Alan Walker Presents Highlights from Nomos 20
Yes, Nomos 20 has been rescheduled, and will be taking place on 10 July in the Zunfthaus zur Saffran in Zürich, starting at 16:00 CEST! It will definitely be worth waiting for – as usual; there are 476 lots of coins, ranging from the ancient Celtic, Greek and Roman, through Byzantine and Medieval, and up to a surprisingly pretty group, of mostly gold pieces from Renaissance and early Modern Salzburg, Nuremberg and Regensburg.
This is an apparently unpublished tetradrachm of Ptolemy V, minted in the Cilician city of Soli (lot 290, estimate 2750 CHF). The obverse shows the jugate heads of Serapis and Isis, both draped and wearing elaborate ornaments on their heads. The reverse bears the usual Ptolemaic eagle, albeit one that turns his head back to right, magistrates’ initials and, both surprisingly and endearingly, the owl of Soli. The fact that this coin was minted in Soli, far away from Egypt itself, should be a reminder that the Ptolemaic kingdom did not solely include what is now modern Egypt, but it also included much of the Levantine coast, as well as Cyprus, parts of Asia Minor, the Greek Islands and strongholds on the Greek mainland.
Just because a coin comes from a group that is, in general, relatively common, it does not mean that it can’t be both remarkably attractive and very desirable, indeed. For example, if you were searching for a really dramatic and powerful portrait of Augustus, could you easily find a better one than this?
Then we have lot 300 (est. 450 CHF), a silver tetradrachm minted in Antioch in AD 6. It bears a simple, laureate head of the Emperor accompanied by his name, written in large, even Greek letters – perhaps lacking the outstanding lapidary excellence of the best Latin inscriptions that appeared on contemporary coins minted in Rome or Lugdunum, its boldness nevertheless perfectly compliments the portrait. Of course, this head is somewhat idealised, showing us an Augustus who was a handsome, noble ruler – un parfait prince – of true, Julio-Claudian excellence. But the Antiochene engravers, when they wanted to, were also perfectly capable of presenting us with a tough, craggy Roman, with a warts-and-all sternness harking back to the Republic:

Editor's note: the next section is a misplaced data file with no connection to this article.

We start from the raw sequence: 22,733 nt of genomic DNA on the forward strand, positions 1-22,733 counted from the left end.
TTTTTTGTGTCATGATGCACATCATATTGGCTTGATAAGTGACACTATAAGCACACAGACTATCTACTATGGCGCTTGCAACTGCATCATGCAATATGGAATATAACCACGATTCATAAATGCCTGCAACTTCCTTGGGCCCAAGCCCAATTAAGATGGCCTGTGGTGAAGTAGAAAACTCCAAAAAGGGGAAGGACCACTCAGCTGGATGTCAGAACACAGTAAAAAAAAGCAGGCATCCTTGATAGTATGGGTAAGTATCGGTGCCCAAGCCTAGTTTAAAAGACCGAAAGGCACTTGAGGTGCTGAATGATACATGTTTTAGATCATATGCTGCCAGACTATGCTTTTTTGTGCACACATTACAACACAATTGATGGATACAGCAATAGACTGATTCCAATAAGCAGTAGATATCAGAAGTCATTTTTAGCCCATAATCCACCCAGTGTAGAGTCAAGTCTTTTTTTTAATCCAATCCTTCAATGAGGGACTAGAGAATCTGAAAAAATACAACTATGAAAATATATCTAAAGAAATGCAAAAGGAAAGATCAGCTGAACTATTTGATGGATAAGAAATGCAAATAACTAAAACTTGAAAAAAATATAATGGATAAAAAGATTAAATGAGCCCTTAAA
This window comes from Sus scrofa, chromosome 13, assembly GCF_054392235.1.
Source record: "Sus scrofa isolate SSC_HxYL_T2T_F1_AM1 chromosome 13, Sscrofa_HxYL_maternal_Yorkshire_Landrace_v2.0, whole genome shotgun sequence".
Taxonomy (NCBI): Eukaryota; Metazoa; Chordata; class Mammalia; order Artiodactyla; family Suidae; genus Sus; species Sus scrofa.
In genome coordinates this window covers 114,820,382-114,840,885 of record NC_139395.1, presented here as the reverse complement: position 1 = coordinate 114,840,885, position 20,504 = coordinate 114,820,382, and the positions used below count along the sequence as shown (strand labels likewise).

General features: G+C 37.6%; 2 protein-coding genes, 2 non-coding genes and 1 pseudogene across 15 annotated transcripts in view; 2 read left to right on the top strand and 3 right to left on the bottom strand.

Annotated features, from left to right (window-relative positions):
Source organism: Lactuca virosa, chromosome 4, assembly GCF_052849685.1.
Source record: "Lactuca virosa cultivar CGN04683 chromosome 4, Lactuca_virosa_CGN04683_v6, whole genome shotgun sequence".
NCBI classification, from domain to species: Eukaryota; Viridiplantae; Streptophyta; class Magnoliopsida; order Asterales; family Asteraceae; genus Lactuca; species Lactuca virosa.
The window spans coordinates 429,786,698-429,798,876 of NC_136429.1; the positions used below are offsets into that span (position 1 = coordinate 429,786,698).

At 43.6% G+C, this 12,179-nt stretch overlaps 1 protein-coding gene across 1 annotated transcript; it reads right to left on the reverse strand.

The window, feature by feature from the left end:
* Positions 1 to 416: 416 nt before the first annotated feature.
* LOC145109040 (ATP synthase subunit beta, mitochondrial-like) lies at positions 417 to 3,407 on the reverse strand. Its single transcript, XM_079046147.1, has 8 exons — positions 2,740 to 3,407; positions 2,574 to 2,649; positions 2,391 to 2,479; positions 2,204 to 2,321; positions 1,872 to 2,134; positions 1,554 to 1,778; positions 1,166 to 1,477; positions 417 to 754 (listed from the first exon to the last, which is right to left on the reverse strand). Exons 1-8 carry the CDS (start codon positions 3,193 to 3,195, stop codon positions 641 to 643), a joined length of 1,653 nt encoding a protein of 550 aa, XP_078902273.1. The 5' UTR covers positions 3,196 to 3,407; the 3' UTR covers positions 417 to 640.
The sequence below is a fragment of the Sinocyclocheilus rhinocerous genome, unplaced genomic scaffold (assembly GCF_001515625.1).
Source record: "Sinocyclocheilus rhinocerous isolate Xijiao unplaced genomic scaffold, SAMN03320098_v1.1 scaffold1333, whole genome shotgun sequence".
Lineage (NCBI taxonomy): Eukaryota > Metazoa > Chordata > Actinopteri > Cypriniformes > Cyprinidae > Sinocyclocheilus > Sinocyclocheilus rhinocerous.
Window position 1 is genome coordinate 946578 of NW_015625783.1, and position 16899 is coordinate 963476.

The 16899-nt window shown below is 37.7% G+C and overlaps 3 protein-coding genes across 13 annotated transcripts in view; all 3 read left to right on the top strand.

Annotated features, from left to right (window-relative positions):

Minted 62 years later than the tetradrachm of Augustus, a large bronze (a sestertius? – lot 308, est. 450 CHF) bears a portrait of Galba derived from a particularly realistic and tough Roman model, designed to emphasise the ancient Roman values that Galba embodied, but that were so flagrantly flouted by Nero!
It should not be forgotten that many of the coins on the market today come from collections of the past, and have histories that can go back centuries, if only we knew them! When we read in an auction catalogue or a list, that a coin comes out of an old collection this is not merely verbiage put in to help sell the coin, but it often actually describes from where it comes: a collection formed a long time ago, but with its true origins lost in time. Here, however, we have a coin that has a collection history that can be confidently traced back to at least the 1840s and, in addition, for about 100 years was in one of the greatest coin collections in the world: